In the cryptocurrency world, there is Bitcoin and there are altcoins. In this article, we’re going to take a look at what altcoins are exactly, look at a few different types of altcoins and give you a full understanding of an important aspect of the crypto industry. Let’s start at the beginning.
What Are Altcoins?
Altcoins are essentially any cryptocurrency that isn’t Bitcoin. No matter what its purpose, value or project is, if it isn’t Bitcoin it’s an altcoin.
The term originated in the early days of the cryptocurrency industry when Bitcoin, the first cryptocurrency to come into existence, was the prominent option. As new coins began entering the scene the community gave them a category, namely altcoins. This was an abbreviation of “alternative coins”, which naturally got shortened as it became more popular.
Altcoins initially were built to offer an alternative solution to Bitcoin, improving on various functionalities. Litecoin, which launched two years after Bitcoin in 2011, provides a good example of this (more on this below). Then, in the years to follow altcoins branched out and started offering solutions to other issues within the blockchain industry.
For example, Ethereum was launched in 2015 and provided the first platform on which developers could build their own networks through decentralized applications and smart contracts.
Early Examples Of Altcoins
The two earliest examples of altcoins were both launched in 2011, two years after the release of Bitcoin.
Namecoin (April 2011)
Namecoin was focused on creating more anonymity and censorship resistance when it came to making digital transactions. The network offers users the opportunity to register and mine using .bit domains they personally created, notably making user domains on the network less visible.
The network was created as a hard fork off of the Bitcoin network and kept the same proof-of-work consensus mechanism and maximum supply of 21 million coins. Namecoin is currently ranked in the top 650 biggest cryptocurrencies by market cap and has 14.7 million NMC in circulation.
Litecoin (October 2011)
While Namecoin has somewhat fallen by the wayside, Litecoin has remained a strong altcoin in the industry. Launched in October 2011 the cryptocurrency was also created as a hard fork off of the Bitcoin blockchain however it made some significant changes to other aspects of the network.
Created as a “lite” version of Bitcoin, Litecoin was designed to execute transactions faster and at a more cost-effective rate. In doing so the network opted to increase the maximum supply of LTC to 84 million coins, changed the hashing algorithm, and decreased the block creation time to 2.5 minutes (4x that of Bitcoin). Litecoin is referred to as “digital silver”, next to Bitcoin’s “digital gold”.
How Do Altcoins Work?
The majority of these coins function through the use of blockchain technology and act as a peer-to-peer network. Similar to Bitcoin, altcoins are sent from one digital wallet to another through the use of public and private keys. Once the transaction is successful, the data is stored on an immutable, transparent public ledger. Their purposes, however, range far and wide, which we’ll cover more below.
Whether the cryptocurrency was built from a hard fork of another network or its blockchain was built from scratch, these are still referred to as altcoins.
The Pros and Cons Of Altcoins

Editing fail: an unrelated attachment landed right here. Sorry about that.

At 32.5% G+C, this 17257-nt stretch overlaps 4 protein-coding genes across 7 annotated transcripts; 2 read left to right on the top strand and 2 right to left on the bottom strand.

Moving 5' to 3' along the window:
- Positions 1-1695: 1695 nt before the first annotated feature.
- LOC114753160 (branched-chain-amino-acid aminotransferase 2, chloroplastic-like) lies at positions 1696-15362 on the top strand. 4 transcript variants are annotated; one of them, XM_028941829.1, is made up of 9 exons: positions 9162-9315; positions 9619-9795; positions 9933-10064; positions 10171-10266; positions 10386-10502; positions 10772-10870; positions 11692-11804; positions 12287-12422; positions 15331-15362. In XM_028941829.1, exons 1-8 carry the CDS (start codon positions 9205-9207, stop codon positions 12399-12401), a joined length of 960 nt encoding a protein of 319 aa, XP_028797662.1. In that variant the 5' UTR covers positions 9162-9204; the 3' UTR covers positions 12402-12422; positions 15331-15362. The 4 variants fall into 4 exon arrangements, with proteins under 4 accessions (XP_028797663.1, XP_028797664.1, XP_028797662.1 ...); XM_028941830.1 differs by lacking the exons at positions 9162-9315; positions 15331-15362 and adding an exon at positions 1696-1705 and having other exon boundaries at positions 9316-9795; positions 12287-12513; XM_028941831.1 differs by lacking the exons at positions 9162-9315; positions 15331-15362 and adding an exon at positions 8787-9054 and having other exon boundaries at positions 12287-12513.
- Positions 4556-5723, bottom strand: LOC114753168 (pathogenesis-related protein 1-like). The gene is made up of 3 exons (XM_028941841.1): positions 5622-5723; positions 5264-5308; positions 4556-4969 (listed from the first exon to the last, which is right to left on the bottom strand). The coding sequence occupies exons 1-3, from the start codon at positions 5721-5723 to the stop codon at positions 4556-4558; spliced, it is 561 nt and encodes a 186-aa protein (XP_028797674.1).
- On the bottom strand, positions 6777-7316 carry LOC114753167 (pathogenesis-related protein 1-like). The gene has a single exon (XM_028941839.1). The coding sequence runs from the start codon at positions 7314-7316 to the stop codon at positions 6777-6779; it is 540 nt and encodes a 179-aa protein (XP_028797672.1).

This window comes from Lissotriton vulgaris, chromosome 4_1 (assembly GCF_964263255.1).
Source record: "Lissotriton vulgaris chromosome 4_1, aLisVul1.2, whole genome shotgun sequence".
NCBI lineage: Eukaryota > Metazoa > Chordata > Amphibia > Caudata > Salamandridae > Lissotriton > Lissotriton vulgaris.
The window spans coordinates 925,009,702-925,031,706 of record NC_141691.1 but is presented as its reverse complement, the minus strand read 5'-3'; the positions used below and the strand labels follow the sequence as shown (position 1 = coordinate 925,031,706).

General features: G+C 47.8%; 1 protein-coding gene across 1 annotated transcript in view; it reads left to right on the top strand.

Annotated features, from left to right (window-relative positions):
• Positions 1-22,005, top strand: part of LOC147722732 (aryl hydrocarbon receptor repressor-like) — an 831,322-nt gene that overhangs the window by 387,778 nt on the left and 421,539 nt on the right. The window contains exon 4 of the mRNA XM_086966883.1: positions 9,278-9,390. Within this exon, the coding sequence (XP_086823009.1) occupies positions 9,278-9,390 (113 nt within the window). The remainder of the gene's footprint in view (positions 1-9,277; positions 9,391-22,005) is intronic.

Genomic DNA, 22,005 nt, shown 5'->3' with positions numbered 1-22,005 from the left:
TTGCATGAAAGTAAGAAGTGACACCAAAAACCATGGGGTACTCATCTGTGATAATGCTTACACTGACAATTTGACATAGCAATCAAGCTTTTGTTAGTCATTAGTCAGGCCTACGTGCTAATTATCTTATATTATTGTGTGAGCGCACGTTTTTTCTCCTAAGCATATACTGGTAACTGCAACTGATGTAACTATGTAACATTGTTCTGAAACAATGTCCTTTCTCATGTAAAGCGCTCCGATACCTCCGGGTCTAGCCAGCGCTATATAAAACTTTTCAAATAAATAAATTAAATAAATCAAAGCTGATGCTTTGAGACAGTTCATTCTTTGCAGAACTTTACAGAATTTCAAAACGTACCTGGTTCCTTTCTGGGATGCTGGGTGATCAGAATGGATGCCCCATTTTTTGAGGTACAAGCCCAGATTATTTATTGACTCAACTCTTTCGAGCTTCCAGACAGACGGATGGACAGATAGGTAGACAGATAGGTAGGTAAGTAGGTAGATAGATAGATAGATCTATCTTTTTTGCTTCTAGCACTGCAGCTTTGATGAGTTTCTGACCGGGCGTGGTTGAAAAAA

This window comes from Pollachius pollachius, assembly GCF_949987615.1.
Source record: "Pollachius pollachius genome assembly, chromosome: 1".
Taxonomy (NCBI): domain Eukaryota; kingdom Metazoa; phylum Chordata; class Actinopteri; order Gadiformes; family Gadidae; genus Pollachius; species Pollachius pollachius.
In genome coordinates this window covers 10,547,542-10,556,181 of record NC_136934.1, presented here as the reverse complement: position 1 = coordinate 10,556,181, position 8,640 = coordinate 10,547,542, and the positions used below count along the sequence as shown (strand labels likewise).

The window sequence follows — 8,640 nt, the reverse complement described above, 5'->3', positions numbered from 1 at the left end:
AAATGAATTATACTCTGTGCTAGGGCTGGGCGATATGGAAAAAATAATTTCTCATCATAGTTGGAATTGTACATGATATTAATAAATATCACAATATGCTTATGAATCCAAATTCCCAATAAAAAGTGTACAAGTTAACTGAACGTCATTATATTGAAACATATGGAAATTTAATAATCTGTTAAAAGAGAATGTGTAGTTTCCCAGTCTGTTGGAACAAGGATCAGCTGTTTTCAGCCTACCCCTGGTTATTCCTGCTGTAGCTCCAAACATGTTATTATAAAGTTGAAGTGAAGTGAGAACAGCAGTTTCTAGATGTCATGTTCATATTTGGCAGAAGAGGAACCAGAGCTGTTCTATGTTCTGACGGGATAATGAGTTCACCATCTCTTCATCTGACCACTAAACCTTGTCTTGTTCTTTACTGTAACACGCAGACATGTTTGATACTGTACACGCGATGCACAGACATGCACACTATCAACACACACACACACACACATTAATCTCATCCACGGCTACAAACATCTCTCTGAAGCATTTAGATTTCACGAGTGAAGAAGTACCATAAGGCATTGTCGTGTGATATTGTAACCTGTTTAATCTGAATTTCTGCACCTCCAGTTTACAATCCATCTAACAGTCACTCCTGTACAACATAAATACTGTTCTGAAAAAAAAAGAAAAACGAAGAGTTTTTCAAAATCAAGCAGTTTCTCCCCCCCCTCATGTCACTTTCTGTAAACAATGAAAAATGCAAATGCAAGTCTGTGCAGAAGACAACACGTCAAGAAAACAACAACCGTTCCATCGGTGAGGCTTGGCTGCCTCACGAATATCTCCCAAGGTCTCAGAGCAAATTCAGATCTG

Let’s take a look at several pros and cons of investing in altcoins and altcoins in general.
- Generates and fuels innovation within the blockchain industry.
- Creates improvements to the various cryptocurrencies, i.e. Litecoin improved on Bitcoin’s shortcomings.
- Creates competition to provide better solutions and use cases for users.
- Altcoins (and Bitcoin) will always provide a cheaper and faster alternative to fiat cross-border transactions.
- Altcoins tend to have volatile markets, meaning that the price could change drastically in a short period of time.
- Some altcoins end up being scams, so it’s best to stick to reliable platforms and do your research before making an investment.
The Different Types Of Altcoins
We’ve covered that the market is broken into two categories, Bitcoin and altcoins. Now we’re going to explore the various types of altcoins one can find. With over 10,000 altcoins and counting, the market has been broken down into smaller subcategories where altcoins offer a similar use case.
- Digital currencies. These altcoins (and Bitcoin) focus on offering a medium of exchange. Examples include Litecoin and Bitcoin Cash.
- Stablecoins. These are pegged to a fiat currency (USD, EUR, GBP, etc). Examples include Tether and USD Coin.
- Privacy tokens. These altcoins provide and prioritize anonymity in their transaction history. Examples include Monero and Dash.
- CBDCs (central bank digital currencies). These altcoins are issued and maintained by banks. Examples of countries exploring these are Australia and China.
- Governance tokens. These altcoins are usually used in decentralized finance protocols, and allow users to vote on the development of the project.
- Utility tokens. These are also generally platform-specific and are used to unlock access to services like a subscription.
- Non-fungible tokens (NFTs). These altcoins hold unique characteristics that cannot be recreated and represent a one of a kind product.
Are Altcoins A Good Investment?
While we’re not here to provide financial advice, we can assure you that all services relating to altcoins that we offer on the Oobit platform have been thoroughly and intensively vetted. We can only recommend that you do your own research and make investment decisions based on that and any other professional financial advice that you may have received.